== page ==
I have just read that in a up and coming update Adobe plans to attach personally identifiable metadata to all files produced within the Adobe suite, starting with photo's and video.
Does anyone know if this is true, and if so how can it be removed / stopped?
I share multiple files around between customers, friends and across the internet and more often than not I don't want my personal details being spread round with it too, embedded or not!
Can anyone from Adobe throw some light on this, is it true or rumour
This is a user to user support forum. To provide feedback and suggestions about what you desire from Adobe, or ask then about this (perhaps) rumor, you should go to this URL and comment after selecting the appropriate product line:
I have no idea if there is anything in that, or what. But Adobe would have a hard time catching up with Facebook, Google and Apple, not to mention all those apps on your phone that track your every movement with GPS. It's already here, and anyone with the necessary resources can map your life to the last detail, hour by hour.
Not saying I like it; I don't, and I do whatever I can to limit my information trail on the internet.
Obviously, a "personal identifier" in metadata is something most people want, to avoid copyright infringements and misuse. I assume you mean something beyond that.
Please post where you read this.
It sounds as though this is part of what was announced by Adobe in 2019 (in partnership with Twitter and the New York Times) called the Content Authenticity Initiative. As pointed out by @thedigitaldog, this is a user-to-user forum and you can give your feedback directly to Adobe at the link provided.
If that's it, it sounds like something the world really needs and we should all welcome.
The words "in partnership with Twitter" ought to make our hair stand on end .
@Leslie Moak Murray Ha. Totally. This certainly removes a lot of the online anonymity so many enjoy. As my grandmother warned me 50 years ago, "Never put anything in writing you don't want the entire world to read." She was ahead of her time.
If the New York Times, the Washington Post and the BBC are all on board, it can't be all that bad. Can it? 😮
Journalism Dies in Darkness.
Jain, please can you help? I'm not technical obviously, I use the acrobat app at the moment and I am thinking of upgrading. I'm a free user in the United Kingdom. I have read in the privacy statement that content including photos are shared and I am very concerned about using the app now. It has been impossible to navigate through to find the actual help I need which is not a good start 😂 I am aware of 26 thousand and something people asking for complete privacy and that 0 have been denied but on app or browser I cannot get the email address or get chat to work to ask for complete privacy on my (personal) account, I would really appreciate getting this done by this afternoon or I will need to find another service, if any of the customer care team could please help me out I'd be very grateful! Thank you for your time everyone.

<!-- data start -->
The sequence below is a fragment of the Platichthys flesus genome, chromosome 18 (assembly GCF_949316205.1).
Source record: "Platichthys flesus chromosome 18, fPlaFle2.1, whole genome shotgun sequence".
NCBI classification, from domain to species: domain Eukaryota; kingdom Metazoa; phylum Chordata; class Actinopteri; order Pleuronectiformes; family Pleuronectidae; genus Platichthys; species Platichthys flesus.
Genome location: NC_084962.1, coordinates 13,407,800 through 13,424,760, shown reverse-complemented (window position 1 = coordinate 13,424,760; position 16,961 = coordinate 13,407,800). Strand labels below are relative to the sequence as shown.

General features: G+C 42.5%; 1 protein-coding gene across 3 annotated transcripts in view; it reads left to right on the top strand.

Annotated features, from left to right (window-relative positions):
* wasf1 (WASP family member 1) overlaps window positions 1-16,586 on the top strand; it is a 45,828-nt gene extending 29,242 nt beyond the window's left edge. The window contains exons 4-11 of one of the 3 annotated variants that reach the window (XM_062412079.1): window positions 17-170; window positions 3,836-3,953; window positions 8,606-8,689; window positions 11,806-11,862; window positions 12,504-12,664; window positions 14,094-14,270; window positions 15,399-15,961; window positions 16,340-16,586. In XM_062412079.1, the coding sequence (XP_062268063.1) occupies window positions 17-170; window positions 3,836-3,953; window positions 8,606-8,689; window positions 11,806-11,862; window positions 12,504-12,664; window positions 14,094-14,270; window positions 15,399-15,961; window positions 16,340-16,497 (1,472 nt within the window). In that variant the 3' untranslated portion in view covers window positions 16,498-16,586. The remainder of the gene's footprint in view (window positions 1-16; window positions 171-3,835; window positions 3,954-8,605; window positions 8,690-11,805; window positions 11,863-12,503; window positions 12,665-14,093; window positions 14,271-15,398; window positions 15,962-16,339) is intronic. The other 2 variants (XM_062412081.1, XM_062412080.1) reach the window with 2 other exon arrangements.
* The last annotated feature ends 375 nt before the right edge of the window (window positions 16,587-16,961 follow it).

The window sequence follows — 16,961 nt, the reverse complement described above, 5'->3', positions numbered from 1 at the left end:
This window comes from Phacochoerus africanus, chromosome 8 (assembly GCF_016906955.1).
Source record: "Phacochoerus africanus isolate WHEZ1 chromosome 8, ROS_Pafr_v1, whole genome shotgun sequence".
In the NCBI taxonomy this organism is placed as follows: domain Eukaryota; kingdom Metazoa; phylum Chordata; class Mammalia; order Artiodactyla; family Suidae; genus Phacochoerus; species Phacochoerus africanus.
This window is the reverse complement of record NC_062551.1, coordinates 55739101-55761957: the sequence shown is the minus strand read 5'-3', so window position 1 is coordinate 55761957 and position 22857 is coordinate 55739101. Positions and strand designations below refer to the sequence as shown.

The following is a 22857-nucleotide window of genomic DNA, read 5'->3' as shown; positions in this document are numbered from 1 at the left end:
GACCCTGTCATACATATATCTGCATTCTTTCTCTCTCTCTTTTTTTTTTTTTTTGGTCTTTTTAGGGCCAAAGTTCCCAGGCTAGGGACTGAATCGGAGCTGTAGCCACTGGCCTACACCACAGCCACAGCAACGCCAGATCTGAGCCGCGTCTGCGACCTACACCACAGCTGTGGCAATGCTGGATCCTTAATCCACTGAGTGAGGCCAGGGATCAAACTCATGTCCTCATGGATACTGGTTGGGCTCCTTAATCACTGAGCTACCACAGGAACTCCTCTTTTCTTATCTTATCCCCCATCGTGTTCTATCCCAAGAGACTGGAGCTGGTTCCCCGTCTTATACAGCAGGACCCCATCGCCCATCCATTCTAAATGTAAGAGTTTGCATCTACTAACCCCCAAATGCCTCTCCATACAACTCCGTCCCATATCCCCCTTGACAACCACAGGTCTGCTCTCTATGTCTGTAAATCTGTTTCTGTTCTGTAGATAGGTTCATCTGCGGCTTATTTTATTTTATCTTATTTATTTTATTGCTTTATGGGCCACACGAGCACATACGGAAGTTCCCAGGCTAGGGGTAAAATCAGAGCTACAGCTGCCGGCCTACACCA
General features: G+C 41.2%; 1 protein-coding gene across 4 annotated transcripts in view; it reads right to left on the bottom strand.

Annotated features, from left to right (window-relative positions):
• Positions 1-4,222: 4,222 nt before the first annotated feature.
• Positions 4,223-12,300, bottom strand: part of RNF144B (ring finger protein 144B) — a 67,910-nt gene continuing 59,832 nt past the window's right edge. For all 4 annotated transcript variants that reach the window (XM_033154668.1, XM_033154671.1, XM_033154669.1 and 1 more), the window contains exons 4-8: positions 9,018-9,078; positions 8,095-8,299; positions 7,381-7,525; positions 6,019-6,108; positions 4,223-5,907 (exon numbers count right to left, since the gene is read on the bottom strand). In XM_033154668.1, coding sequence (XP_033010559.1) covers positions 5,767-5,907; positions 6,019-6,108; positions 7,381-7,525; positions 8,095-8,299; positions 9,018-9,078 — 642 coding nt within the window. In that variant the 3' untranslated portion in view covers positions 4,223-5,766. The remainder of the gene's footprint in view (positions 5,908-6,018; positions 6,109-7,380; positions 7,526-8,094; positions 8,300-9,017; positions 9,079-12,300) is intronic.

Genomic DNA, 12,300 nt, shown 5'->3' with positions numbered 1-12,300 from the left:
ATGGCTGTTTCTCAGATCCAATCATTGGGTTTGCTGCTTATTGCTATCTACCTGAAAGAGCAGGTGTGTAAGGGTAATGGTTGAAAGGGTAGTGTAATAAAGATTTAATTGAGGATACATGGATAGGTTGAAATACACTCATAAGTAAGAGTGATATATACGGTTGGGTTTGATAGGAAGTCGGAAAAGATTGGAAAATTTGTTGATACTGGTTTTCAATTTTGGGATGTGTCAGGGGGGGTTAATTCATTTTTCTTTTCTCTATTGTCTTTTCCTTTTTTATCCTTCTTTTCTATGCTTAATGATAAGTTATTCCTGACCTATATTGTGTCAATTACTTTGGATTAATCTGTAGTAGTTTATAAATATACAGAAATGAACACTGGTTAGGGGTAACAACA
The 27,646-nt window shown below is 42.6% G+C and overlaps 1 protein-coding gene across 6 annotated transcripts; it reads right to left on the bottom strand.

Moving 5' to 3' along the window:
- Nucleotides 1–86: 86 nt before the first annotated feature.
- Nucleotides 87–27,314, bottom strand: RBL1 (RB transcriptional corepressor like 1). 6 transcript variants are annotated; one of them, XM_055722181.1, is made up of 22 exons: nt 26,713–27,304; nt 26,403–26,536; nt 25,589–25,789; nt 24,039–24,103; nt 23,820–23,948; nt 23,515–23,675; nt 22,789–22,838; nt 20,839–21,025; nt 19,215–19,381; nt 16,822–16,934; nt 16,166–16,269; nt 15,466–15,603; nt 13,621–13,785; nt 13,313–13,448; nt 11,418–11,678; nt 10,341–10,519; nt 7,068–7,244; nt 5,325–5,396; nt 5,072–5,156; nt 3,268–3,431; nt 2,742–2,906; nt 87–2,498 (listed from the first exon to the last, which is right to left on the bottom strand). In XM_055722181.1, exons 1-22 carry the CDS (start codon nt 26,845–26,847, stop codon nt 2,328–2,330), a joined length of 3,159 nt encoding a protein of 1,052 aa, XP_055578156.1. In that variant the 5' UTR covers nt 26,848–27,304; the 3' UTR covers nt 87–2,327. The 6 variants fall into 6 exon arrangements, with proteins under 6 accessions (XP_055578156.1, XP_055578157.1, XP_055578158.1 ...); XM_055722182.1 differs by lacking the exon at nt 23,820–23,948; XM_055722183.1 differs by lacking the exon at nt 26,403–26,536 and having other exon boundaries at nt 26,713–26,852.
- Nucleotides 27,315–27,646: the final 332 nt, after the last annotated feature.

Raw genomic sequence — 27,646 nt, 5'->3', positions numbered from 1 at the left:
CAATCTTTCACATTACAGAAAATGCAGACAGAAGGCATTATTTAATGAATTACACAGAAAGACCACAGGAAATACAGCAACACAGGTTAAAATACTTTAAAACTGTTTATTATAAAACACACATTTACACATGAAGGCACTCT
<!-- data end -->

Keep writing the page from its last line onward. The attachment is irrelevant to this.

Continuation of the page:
I'm a free user in the United Kingdom. I have read in the privacy statement that content including photos are shared and I am very concerned about using the app now.
Can you post the link where it says that? So we can figure out if it is mandatory, or optional.
Because even though you are posting about a “new concern,” if you are referring to the same Content Authenticity Initiative that this thread is about, then I am not sure there has been any change…it is, as far as I know, still designed to be optional.
But if you are referring to some other statement that says something like “content is shared” and there is no language also saying that is optional, then that is something to look at more closely, so we would want to look at that link too.
Also, if tne “new concern” is actually about a different topic (not about the Content Authenticity Initiative discussed here), it might need a different thread. But again, we should probably see the same link you are talking about, to be sure.
If you are reading a misinterpretation of the upcoming Content Authenticity Initiative that Jain brought up, it might be worth reading about it a little more closely. One part of their web page says:
Throughout this process, the creator of content can choose to preserve attribution or to remain anonymous. Privacy and security of photojournalists and other creators are of the utmost consideration in our work.
It sounds like it might work similarly to how embedding existing image metadata already works in Adobe apps now: You can export with metadata, or choose to strip it on export. So if you want to anonymize your photos, you probably still will be able to.
What the CAI will give us that we don’t have now, is that if you choose to keep the CAI metadata in your photos, and someone edits one of your photos into something quite inflammatory and posts it on Twitter as “fake news” to provoke conflict, you will be able to point to the CAI metadata and say “That is not the actual scene in the photo I took. It has been altered by someone else. It says so right here.”
I'd like to put two likes on this post. This seems pretty much to go to the core of the whole isse. And as I said, this looks like something the world really needs now.
Conrad, that reply is a textbook definition of "Concise." Well played.
That was July 29th 2021 😂 this is a new concern
Still wanted to thank Conrad. It's not going to stop him from answering you.
But in the spirit of helping out, I'll provide the link to Adobe's Privacy FAQs. Chat is open Mon-Fri if you still need answers.
Of course. Why did me observing it was years ago touch a nerve? 🙄
Thanks Conrad! 😊🙏:rainbow:👍